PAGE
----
Open Windows, Nacho Vigalondo's new movie starring Elijah Wood, is a style of film you've never quite seen before. It follows Nick Chambers (Wood), a young man who believes he's won a dinner date with his favorite female star, Jill Goddard (Sasha Grey). He quickly learns that the contest has been canceled and finds himself sucked into a dark digital world that causes his to question his own morals. The subsequent twists and turns include kidnapping, blackmail, and even murder. We had a chance to chat with Wood about the film, from the alternative filming style to the unsettling real-life connections. Keep scrolling to find out what we learned, and watch the madness yourself: Open Windows is on demand on Oct. 2, and it hits theaters Nov. 7.
1. The plot sounds mirrors the recent celebrity iCloud hack.
The film comes at a timely moment, just weeks after the massive iCloud hack that resulted in leaked pictures of a large group of female celebrities. While the film's version of a "leak" is much more escalated, the correlation is undeniable. I asked Wood about the timing in relation to the hack, and he told me it's about much more than that. He said, "I think, because of the Internet, this movie would always be relevant. It deals with that lack of accountability for the choices that we make online. Hopefully it creates a much larger discourse about the way that we conduct ourselves on the Internet."
2. You've never really seen this filming style before.
The entire film, from start to finish, takes place on a computer screen. It may be hard to imagine, but the camera takes the viewer in and out of open windows, mostly camera feeds, using the desktop as a way of telling the story. I asked Wood if this made the viewer experience more compelling, and he replied, "Making a movie that is from this perspective, to which we can all relate, can potentially create a more immersive experience. But I think what I found fascinating about it was just simply the challenge of taking something that is only on a computer screen and being able to work beyond it, to where the story comes into reality. I think that the greatest achievement of the movie is that when you watch it, you actually forget that it's on a computer screen. The danger, obviously, is if you watch the film and you kind of never forget the fact that it's on a computer screen. That means that's what's drawing your attention, rather than the story itself. I think, as does Nacho, the challenge is how to move beyond a computer."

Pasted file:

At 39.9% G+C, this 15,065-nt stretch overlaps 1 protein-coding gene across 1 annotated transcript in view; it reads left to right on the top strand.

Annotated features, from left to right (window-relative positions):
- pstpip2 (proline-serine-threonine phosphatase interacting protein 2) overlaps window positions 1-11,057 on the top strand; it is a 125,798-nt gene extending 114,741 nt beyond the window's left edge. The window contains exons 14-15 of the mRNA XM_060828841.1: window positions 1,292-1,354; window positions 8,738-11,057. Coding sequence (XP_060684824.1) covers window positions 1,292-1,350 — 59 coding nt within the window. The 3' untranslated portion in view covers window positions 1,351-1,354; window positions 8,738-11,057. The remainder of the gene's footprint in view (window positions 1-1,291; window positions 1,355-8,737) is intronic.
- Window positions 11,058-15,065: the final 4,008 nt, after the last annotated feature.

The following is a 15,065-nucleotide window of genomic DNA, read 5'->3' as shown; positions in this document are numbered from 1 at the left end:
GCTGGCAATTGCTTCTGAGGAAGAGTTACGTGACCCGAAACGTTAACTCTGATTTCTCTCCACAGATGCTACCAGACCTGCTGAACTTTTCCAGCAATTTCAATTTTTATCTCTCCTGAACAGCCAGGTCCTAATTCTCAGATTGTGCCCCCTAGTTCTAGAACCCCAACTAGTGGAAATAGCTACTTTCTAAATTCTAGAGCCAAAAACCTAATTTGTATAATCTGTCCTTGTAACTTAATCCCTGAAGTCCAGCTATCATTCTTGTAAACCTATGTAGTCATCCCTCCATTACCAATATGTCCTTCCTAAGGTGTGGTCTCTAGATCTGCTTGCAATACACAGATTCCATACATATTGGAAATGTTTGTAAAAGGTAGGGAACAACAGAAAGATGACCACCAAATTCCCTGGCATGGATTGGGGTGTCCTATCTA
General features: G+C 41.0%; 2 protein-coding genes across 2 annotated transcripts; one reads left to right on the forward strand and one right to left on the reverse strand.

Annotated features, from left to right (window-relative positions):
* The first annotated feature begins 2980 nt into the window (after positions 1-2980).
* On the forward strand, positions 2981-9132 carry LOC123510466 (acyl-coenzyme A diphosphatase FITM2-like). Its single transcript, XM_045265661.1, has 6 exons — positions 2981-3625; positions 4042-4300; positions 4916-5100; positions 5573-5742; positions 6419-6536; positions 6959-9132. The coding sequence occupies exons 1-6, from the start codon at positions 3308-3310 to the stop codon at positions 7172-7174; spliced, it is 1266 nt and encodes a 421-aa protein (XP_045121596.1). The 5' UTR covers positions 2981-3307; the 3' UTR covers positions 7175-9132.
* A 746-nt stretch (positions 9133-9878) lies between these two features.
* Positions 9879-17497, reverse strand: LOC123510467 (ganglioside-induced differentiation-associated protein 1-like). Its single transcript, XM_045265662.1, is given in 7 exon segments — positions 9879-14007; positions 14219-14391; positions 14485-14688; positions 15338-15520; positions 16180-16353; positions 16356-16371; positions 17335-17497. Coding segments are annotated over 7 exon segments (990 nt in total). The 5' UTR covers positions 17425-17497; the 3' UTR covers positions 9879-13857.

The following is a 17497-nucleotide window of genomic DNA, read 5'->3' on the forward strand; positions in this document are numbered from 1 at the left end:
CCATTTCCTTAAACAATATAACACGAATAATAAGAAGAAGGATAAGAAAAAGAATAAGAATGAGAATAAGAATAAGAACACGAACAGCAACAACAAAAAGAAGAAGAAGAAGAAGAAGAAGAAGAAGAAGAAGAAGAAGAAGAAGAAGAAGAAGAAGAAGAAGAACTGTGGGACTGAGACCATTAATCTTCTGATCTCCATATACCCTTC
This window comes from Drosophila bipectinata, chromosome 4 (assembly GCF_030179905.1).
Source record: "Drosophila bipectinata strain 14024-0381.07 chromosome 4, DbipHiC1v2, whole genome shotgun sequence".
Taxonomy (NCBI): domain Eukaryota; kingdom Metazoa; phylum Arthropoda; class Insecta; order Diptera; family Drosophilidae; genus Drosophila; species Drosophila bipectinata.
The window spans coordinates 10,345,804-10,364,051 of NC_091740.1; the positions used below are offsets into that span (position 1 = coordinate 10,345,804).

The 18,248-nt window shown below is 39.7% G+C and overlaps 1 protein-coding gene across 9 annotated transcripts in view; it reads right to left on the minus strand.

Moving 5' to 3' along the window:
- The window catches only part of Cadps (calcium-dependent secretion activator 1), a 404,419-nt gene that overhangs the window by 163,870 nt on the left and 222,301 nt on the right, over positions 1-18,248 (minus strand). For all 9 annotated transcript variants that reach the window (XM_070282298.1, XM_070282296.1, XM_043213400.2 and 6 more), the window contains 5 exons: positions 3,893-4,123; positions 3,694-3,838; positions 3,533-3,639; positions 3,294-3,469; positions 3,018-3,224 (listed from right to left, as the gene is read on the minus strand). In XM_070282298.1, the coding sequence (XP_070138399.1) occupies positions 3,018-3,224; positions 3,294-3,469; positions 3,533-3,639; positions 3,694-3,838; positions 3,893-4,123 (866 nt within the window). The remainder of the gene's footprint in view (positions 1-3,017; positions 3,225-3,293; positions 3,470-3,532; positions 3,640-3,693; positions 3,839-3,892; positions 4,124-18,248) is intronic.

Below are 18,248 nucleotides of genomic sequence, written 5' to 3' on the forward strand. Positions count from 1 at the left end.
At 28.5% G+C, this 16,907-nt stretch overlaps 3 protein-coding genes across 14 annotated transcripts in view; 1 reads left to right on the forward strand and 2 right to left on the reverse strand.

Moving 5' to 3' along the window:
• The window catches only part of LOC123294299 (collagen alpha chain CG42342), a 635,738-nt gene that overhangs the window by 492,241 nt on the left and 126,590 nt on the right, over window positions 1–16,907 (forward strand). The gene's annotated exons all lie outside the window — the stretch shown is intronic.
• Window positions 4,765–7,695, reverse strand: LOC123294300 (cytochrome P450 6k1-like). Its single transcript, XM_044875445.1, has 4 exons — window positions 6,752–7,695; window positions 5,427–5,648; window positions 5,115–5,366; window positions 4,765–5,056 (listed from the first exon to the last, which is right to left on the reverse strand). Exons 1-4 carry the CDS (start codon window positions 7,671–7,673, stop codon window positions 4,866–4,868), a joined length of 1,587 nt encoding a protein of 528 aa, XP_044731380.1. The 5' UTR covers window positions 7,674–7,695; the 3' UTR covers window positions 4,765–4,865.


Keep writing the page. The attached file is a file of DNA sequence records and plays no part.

3. The alternative filming style came with its own set of challenges.
Given the intriguing stylistic choice to present the entire film on a computer screen, there were certainly a few roadblocks along the way. Wood explained: "In the movie, the database and even the OS, the operating system on this particular laptop, were completely created from scratch, and that was hugely complicated. One of the things that was really interesting too — and I didn't even realize this until they were in post production — you know, obviously, the movie doesn't incorporate traditional edits. The roaming, independent cameras that moved to different parts of the screen, they show you want they want you to see. There's not a single cut in the film. When Nacho would want to make changes, because it was all created to look like a computer, they would have to rerender the entire sequence! Editing choices were really complicated."
4. You'll never look at technology the same way again.
I asked Elijah to comment further about this sort of dark side we have when it comes to Internet behavior, and he said, "You know, there's a moment in the movie that I think all of us could relate to where Chord [one of the characters in the film] messages me a link and says 'open this link.' He clicks the link and realizes that he suddenly has access to this actress's cell phone account. He can spy on her. He's done something that, in the light, if he were faced with the same thing, it's something he wouldn't do. I think that's the interesting thing about the Internet; it's always that element of that most of our identities are anonymous, and therefore if we're anonymous, we're more apt to do things that we would normally not do in life, and there's this sort of weird, gray morality which unfortunately manifests in ways that actually, genuinely affect people in real-life realms."
5. The film shows a darker side of celebrity culture, too.
Open Windows shines a light on a frightening aspect of celebrity enthusiasts and how far fans are sometimes willing to take their obsessions. I wondered if Wood might have had similar struggles, and when I asked if he related to Jill, he said, "Not entirely. None of us have full control over our anonymity in regards to being online because of how much we share and how much we're connected to social media. Being someone who works in film, you're in the public eye a little more, so I'm certainly used to that. But not to this level, I mean I couldn't relate so much to that. I don't feel like I've ever had to deal with that level of attention. As someone who is in the public eye to a certain degree, the world has changed where everyone has a camera now, and everyone has the ability to share anything in the online space. I came from a world where we didn't have that and now we do, and you just sort of start to accept that as the reality of the world that we live in now."